Guest Columnists

Guest Columnist #70 - Zanne

    There are quite a few people in this world that are under the impression that if something food related is on the market for mass consumption it can’t be THAT harmful for you.  After all, the few people running our country are certainly doing everything they can to protect the public. I have a hankering to chat about artificial sweeteners, so lets.

Guest Columnist #70 - Sera - January column

    These days, I've been thinking too much. Too excited to live, too wide awake to sleep, drinking too much coffee and zipping around on my bike. Letting my eyes catch on everything I find inspiring or beautiful - ivy overtaking an empty house with molding like wrought iron, sunsets magnified in the angles formed by alleyways, skylines like the jagged-toothed smiles of a stranger in the fog, the leftover sting of adventure in the eerie stillness. My physical life has been pretty tranquil, compared to the past few years where it has been non-stop.

Guest Columnist #70 - Memorial for Sera

    "I promise you nothing and I accept your promise, of the same wave we are riding which may either carry or crash, life is a journey, and I want to go."
—Nikki Giovanni

Guest Columnist #68: Sisters of the Road

     Constant movement and constant chaos take up much of the rebel girl's time. From the backwoods to the trainyard to the urban jungle camp, it's had for a gal to keep clean and healthy. Stress and poor nutrition (or near-starvation) combined with the lack of showers bring on a variety of problems. Add in the unhealthy aspects of a healthy sex drive and the problems increase... Luckily, the solutions can be just as low-tech and cheap as the weeds around you.

Guest Columnist #68 - Sera Bilezikyan: Joey

Rockabilly in the Morning, Reflections on the Death of Joey Ramone
Sera Bilezikyan

Guest Columnist #67 - Zanne

    I have my own personal beef with the medical industry, it started consciously around the time I turned 15, eventually all the situations I went through led me to find other paths and made me ultimately become much more aware of my body, how it works, and how to take care of it. I started studying natural medicine 5 or 6 years ago on my own, and have been working at a really quirky independent health food stores for over two years, all that time in the supplement/nutrition department soaking up as much knowledge about natural medicine as possible.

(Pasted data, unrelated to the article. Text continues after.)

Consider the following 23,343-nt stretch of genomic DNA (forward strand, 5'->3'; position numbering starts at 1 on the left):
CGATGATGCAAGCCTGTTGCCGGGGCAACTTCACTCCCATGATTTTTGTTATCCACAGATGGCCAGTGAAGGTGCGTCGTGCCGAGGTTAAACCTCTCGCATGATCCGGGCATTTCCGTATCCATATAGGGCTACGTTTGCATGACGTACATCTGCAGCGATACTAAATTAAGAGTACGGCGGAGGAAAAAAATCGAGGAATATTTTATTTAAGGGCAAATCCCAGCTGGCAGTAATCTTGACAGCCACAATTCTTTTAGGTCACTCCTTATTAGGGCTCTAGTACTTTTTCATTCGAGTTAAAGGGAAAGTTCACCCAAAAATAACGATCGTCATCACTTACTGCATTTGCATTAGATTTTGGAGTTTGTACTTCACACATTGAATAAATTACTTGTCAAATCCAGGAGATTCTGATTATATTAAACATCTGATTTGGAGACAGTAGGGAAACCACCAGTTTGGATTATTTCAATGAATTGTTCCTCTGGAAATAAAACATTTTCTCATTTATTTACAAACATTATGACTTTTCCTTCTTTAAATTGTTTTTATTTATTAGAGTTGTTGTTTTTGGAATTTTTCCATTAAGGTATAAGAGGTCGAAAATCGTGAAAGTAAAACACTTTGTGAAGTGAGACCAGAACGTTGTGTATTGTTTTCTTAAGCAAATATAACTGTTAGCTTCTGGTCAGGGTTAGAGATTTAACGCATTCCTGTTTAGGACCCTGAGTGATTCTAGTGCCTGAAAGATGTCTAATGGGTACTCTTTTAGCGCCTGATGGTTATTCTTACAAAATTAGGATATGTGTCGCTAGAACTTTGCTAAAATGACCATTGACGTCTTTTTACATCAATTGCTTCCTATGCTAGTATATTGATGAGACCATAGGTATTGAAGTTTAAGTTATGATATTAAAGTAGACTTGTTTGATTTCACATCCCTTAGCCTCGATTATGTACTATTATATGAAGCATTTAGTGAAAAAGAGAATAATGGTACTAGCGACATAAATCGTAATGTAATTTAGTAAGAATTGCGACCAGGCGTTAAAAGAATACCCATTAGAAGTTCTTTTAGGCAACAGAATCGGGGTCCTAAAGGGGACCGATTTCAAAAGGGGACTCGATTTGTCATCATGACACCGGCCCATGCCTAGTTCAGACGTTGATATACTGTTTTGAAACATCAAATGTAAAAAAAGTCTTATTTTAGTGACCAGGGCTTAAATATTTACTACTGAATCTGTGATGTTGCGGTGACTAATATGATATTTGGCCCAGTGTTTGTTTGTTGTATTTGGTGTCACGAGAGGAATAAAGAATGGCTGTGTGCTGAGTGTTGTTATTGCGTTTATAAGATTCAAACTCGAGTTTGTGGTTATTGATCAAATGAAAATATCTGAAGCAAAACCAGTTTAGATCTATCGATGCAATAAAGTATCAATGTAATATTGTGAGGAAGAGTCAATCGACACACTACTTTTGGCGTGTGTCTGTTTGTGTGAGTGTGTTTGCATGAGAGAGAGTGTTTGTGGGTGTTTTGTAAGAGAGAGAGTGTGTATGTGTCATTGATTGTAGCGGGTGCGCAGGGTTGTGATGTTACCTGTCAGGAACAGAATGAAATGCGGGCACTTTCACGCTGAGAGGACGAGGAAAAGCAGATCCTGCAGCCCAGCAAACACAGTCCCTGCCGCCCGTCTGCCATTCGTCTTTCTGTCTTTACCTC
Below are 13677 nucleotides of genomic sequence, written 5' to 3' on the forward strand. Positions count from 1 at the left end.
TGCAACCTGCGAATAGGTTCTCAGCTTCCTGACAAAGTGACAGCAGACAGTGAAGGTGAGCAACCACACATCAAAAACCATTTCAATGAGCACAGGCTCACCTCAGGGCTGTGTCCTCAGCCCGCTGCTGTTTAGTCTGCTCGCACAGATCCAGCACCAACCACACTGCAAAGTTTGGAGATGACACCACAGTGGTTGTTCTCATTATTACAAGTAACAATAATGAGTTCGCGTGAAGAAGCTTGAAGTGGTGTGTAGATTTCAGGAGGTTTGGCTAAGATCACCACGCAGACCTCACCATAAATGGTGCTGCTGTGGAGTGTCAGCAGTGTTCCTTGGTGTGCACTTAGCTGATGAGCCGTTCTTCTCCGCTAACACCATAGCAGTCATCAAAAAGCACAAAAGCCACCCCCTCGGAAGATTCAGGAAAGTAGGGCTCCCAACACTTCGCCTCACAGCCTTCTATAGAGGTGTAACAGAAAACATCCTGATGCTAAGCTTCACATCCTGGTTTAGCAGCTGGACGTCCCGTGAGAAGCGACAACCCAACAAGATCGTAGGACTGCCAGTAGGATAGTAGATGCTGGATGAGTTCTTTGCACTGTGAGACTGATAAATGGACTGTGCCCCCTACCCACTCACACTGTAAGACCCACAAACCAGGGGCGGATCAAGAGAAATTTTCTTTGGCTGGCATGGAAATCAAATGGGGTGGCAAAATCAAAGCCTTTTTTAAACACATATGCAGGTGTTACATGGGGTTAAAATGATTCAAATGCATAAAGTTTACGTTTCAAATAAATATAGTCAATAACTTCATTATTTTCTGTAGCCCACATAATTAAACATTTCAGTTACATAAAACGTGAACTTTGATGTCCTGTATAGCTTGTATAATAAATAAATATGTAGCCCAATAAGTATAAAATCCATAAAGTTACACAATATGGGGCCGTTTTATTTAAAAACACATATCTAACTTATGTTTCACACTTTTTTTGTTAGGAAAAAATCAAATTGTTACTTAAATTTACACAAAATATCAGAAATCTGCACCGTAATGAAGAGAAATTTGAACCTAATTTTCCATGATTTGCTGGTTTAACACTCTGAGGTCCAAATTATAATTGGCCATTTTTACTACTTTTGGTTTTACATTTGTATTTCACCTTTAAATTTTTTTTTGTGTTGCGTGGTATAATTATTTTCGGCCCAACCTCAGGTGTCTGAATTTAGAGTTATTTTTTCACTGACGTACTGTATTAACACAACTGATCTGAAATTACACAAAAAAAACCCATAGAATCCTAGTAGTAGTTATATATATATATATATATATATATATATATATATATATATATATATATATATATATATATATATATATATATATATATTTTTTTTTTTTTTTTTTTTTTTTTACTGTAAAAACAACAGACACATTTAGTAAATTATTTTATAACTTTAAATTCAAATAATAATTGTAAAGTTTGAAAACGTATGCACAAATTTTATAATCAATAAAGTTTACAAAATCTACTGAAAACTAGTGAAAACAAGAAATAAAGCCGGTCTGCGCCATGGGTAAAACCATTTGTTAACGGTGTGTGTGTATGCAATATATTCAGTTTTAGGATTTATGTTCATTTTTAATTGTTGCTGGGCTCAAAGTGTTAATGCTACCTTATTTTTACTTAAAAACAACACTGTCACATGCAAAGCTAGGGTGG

Guest Columnist #67 - Coyote: Echinacea

     Purple cone flowers are a perfect starting point for budding herbalists (forgive the pun). They are highly useful as medicine, with a long, long history of use. They are easy to grow, easy to use and have no known toxicity. The seeds included with this paper are E. purpuren because in purpurea the leaves contain the medicinal substances as well as the roots. This means that, unlike the more potent E. angustifolia, you can harvest a little medicine without having to kill the plant.

Guest Columnist #67 - Coyote's Garden

     When do you keep the mash and throw away the spirits? When you're saving tomato seeds, that's when.
     Were it not for the fact that the some of the frazzled seeds that I fermented last summer have already sprouted... they were about 1/16 inch high on the day of the winter solstice I would still be doubting it myself.

Guest Columnist #67 - Kitchen Remedies

Use cloves to soothe a toothache

A compound in cloves called eugenol kills pain and fight infection. Apply clove oil, which you'll find in your local health-food store, to temporarily numb an aching tooth. You can also sprinkle powdered cloves on a cut to prevent infection.

Beat bladder infections with cranberry

Guest Columnist #67 - Coyote: Seed Sprouting

Coyote's Handy Dandy Method of Seed Sprouting

INSTRUCTIONS: put 1/2 to 1 cup store bought (read STERILE) potting soil into a zip-loc sandwich bag, add 1/4 to 1/2 cup of vermiculite and/or peat moss add 1/2 teaspoon or less of seed and mix well. Add enough water to moisten the sprouting medium, then seal the bag and put it a windowsill on the east or west side of the house. Open it every few days to let in some fresh air and check for sprouts. Some plants sprout in a few days, others may take weeks or even months -

Syndicate content